If Australians were asked to design a constitutional system from scratch, Abbott wrote in 1995, one of the things they would demand is “strong checks and balances on the executive, because even the best government sometimes gets too big for its boots”. He now appears deaf to the principles that saw him enter federal parliament in 1994. The politician who built his political career defending constitutional monarchy has done more than any other prime minister to undermine the Westminster system of government, increasing executive power at the expense of basic democratic freedoms.

It’s important to note, too, the counterproductive nature of the government’s essentially punitive approach to foreign fighters, one that will surely result in entrenching grievances within the radical fringes of the Muslim community. Rather than flexing his muscles for public display, a more intelligent response from Abbott would be to take the heat out of the issue by engaging the Muslim community. To prevent more danger, the government would seek to understand why foreign fighters choose to leave; how they might be drawn off the battlefield or brought to justice rather than cut loose; and, finally, how they might be rehabilitated, where possible, in order to persuade others not to follow in their footsteps. In Denmark, a country with the second highest number of foreign fighters per capita in Europe, the city of Aarhus has introduced a program to assist combatants’ reintegration into the community and succeeded in stemming the flow of fighters to Syria.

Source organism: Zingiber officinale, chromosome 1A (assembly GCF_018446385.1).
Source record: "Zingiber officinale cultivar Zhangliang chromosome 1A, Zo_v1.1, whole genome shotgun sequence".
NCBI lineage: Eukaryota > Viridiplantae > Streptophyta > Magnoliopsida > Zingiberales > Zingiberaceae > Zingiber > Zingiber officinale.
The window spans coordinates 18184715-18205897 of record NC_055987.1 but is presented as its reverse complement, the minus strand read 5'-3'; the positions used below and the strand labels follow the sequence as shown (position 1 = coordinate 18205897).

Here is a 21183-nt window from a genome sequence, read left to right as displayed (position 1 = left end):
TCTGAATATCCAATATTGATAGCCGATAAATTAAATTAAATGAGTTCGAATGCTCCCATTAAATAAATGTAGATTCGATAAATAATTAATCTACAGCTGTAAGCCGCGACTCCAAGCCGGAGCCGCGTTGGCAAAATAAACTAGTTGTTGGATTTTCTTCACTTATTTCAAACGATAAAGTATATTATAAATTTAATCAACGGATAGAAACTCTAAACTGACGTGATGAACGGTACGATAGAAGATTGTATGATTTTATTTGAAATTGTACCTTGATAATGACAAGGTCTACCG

What Abbott sees as strength – shirt-fronting terrorism on talkback radio, threatening imprisonment and proposing that dual nationals be stripped of their citizenship at the immigration minister’s discretion – is actually a sign of weakness. He is only capable of responding to complex policy issues as an attack dog. As former Liberal minister Amanda Vanstone stressed, “Cutting down our democratic protections to get at the enemy is profoundly dumb. We end up doing the enemy’s work for them, and from within.”

No one doubts that the threat of terrorism is real. But Abbott’s alarmist rhetoric – “terrorists are reaching out to our community” – is out of all proportion to any realistic assessment of Australia’s vulnerability. And the consequences for Australia are becoming more serious as each month passes. Rising above the complaints about executive overreach of the proposed changes to citizenship laws and the shameless attacks on Human Rights Commission president Gillian Triggs is the constant din of Abbott’s drums of war and the incessant harping on the spectre of terror. The result is a more insular and frightened country, an electorate with little willingness or determination to grapple with a raft of political, social and economic issues that require urgent attention. Even discussion about the outcome Abbott claimed he would “sweat blood” to achieve – constitutional recognition of indigenous Australians – has been muffled in the talk on terror.

In his maiden speech to federal parliament on 31 May 1994, Abbott was overwhelmed by the occasion: “Mr Speaker, standing before you in this chamber, which is heir to 700 years of parliamentary tradition, I feel like a very small boy in a very big school.” The boy is still there. Australia desperately needs better leadership.

Mark McKenna

Mark McKenna is an award-winning writer and historian. His most recent book is Return to Uluru.